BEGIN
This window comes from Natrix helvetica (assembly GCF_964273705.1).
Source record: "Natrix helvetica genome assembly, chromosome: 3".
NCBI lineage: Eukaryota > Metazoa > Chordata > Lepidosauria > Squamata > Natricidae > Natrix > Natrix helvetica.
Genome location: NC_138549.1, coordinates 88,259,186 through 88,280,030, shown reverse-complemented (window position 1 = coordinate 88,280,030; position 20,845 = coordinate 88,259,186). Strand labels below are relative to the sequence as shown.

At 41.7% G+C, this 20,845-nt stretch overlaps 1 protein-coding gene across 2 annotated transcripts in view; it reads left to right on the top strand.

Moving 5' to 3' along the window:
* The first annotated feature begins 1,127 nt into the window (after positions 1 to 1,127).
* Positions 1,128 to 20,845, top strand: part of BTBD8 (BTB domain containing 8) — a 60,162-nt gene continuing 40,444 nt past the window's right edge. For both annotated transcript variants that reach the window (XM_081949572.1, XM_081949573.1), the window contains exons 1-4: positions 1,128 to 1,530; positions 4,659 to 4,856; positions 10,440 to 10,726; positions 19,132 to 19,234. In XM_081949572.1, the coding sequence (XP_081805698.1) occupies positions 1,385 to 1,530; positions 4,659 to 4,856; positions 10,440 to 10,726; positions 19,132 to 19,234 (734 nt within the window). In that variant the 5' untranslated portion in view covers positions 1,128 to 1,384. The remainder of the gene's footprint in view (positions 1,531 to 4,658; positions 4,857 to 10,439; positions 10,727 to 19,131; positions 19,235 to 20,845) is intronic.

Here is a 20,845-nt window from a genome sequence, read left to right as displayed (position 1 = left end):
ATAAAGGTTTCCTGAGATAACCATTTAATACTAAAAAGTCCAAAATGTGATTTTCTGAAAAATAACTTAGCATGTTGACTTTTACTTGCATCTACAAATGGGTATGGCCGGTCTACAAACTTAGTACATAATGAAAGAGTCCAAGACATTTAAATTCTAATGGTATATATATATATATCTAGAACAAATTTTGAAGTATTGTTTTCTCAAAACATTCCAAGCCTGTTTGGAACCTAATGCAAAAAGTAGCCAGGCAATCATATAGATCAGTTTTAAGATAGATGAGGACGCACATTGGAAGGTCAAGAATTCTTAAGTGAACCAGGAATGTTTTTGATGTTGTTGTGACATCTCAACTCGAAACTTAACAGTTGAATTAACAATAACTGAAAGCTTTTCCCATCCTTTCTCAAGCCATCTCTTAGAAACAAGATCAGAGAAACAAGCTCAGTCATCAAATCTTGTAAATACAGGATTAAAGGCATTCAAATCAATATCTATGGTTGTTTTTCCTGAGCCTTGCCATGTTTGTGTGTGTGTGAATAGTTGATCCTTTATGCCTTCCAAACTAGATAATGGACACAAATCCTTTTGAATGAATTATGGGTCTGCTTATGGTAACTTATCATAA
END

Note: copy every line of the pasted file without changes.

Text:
This window comes from Natrix helvetica (assembly GCF_964273705.1).
Source record: "Natrix helvetica genome assembly, chromosome: 3".
NCBI lineage: Eukaryota > Metazoa > Chordata > Lepidosauria > Squamata > Natricidae > Natrix > Natrix helvetica.
Genome location: NC_138549.1, coordinates 88,259,186 through 88,280,030, shown reverse-complemented (window position 1 = coordinate 88,280,030; position 20,845 = coordinate 88,259,186). Strand labels below are relative to the sequence as shown.

At 41.7% G+C, this 20,845-nt stretch overlaps 1 protein-coding gene across 2 annotated transcripts in view; it reads left to right on the top strand.

Moving 5' to 3' along the window:
* The first annotated feature begins 1,127 nt into the window (after positions 1 to 1,127).
* Positions 1,128 to 20,845, top strand: part of BTBD8 (BTB domain containing 8) — a 60,162-nt gene continuing 40,444 nt past the window's right edge. For both annotated transcript variants that reach the window (XM_081949572.1, XM_081949573.1), the window contains exons 1-4: positions 1,128 to 1,530; positions 4,659 to 4,856; positions 10,440 to 10,726; positions 19,132 to 19,234. In XM_081949572.1, the coding sequence (XP_081805698.1) occupies positions 1,385 to 1,530; positions 4,659 to 4,856; positions 10,440 to 10,726; positions 19,132 to 19,234 (734 nt within the window). In that variant the 5' untranslated portion in view covers positions 1,128 to 1,384. The remainder of the gene's footprint in view (positions 1,531 to 4,658; positions 4,857 to 10,439; positions 10,727 to 19,131; positions 19,235 to 20,845) is intronic.

Here is a 20,845-nt window from a genome sequence, read left to right as displayed (position 1 = left end):
ATAAAGGTTTCCTGAGATAACCATTTAATACTAAAAAGTCCAAAATGTGATTTTCTGAAAAATAACTTAGCATGTTGACTTTTACTTGCATCTACAAATGGGTATGGCCGGTCTACAAACTTAGTACATAATGAAAGAGTCCAAGACATTTAAATTCTAATGGTATATATATATATATCTAGAACAAATTTTGAAGTATTGTTTTCTCAAAACATTCCAAGCCTGTTTGGAACCTAATGCAAAAAGTAGCCAGGCAATCATATAGATCAGTTTTAAGATAGATGAGGACGCACATTGGAAGGTCAAGAATTCTTAAGTGAACCAGGAATGTTTTTGATGTTGTTGTGACATCTCAACTCGAAACTTAACAGTTGAATTAACAATAACTGAAAGCTTTTCCCATCCTTTCTCAAGCCATCTCTTAGAAACAAGATCAGAGAAACAAGCTCAGTCATCAAATCTTGTAAATACAGGATTAAAGGCATTCAAATCAATATCTATGGTTGTTTTTCCTGAGCCTTGCCATGTTTGTGTGTGTGTGAATAGTTGATCCTTTATGCCTTCCAAACTAGATAATGGACACAAATCCTTTTGAATGAATTATGGGTCTGCTTATGGTAACTTATCATAA